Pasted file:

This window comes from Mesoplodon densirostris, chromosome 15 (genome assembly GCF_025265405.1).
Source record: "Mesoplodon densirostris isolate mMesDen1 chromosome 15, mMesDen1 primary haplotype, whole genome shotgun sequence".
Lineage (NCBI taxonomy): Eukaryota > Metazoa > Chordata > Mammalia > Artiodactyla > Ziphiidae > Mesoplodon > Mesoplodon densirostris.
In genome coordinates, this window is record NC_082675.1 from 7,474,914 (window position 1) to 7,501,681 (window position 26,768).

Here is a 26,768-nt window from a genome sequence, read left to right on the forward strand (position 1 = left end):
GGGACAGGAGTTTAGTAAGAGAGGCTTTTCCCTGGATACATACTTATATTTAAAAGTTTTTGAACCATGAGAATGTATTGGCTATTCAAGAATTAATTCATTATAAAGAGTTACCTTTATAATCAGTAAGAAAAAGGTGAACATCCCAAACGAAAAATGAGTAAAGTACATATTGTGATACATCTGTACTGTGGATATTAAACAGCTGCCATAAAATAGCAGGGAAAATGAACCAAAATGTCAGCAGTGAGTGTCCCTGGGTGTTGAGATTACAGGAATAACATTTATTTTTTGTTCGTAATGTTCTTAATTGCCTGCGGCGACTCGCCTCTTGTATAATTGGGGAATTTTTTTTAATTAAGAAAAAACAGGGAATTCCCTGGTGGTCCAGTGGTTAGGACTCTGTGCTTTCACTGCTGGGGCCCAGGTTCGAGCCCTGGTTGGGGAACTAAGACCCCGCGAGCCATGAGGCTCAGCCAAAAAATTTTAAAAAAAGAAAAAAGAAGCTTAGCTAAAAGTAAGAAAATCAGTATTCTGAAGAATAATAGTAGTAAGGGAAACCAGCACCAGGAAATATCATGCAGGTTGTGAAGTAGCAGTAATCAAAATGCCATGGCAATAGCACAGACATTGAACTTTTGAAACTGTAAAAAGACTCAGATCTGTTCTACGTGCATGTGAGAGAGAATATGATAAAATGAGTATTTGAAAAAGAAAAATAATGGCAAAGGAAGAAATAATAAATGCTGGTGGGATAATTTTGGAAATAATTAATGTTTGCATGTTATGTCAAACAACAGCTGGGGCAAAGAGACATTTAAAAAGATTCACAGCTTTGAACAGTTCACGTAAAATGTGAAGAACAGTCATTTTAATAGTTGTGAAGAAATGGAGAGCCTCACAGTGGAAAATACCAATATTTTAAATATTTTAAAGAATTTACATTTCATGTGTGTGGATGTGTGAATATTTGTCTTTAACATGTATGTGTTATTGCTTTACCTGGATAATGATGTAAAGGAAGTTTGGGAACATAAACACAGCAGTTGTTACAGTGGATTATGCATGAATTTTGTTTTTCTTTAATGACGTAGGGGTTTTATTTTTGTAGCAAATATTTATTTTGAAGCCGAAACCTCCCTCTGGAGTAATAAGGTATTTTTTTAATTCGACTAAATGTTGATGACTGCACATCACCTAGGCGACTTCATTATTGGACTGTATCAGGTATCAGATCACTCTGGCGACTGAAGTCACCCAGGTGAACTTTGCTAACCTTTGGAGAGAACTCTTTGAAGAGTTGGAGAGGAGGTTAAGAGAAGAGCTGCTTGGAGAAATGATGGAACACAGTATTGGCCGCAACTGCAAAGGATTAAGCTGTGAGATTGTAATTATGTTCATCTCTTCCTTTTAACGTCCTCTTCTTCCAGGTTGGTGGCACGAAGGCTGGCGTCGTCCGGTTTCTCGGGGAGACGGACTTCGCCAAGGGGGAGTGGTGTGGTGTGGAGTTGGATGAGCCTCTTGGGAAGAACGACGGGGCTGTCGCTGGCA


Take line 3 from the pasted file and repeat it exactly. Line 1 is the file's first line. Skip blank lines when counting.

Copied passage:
Lineage (NCBI taxonomy): Eukaryota > Metazoa > Chordata > Mammalia > Artiodactyla > Ziphiidae > Mesoplodon > Mesoplodon densirostris.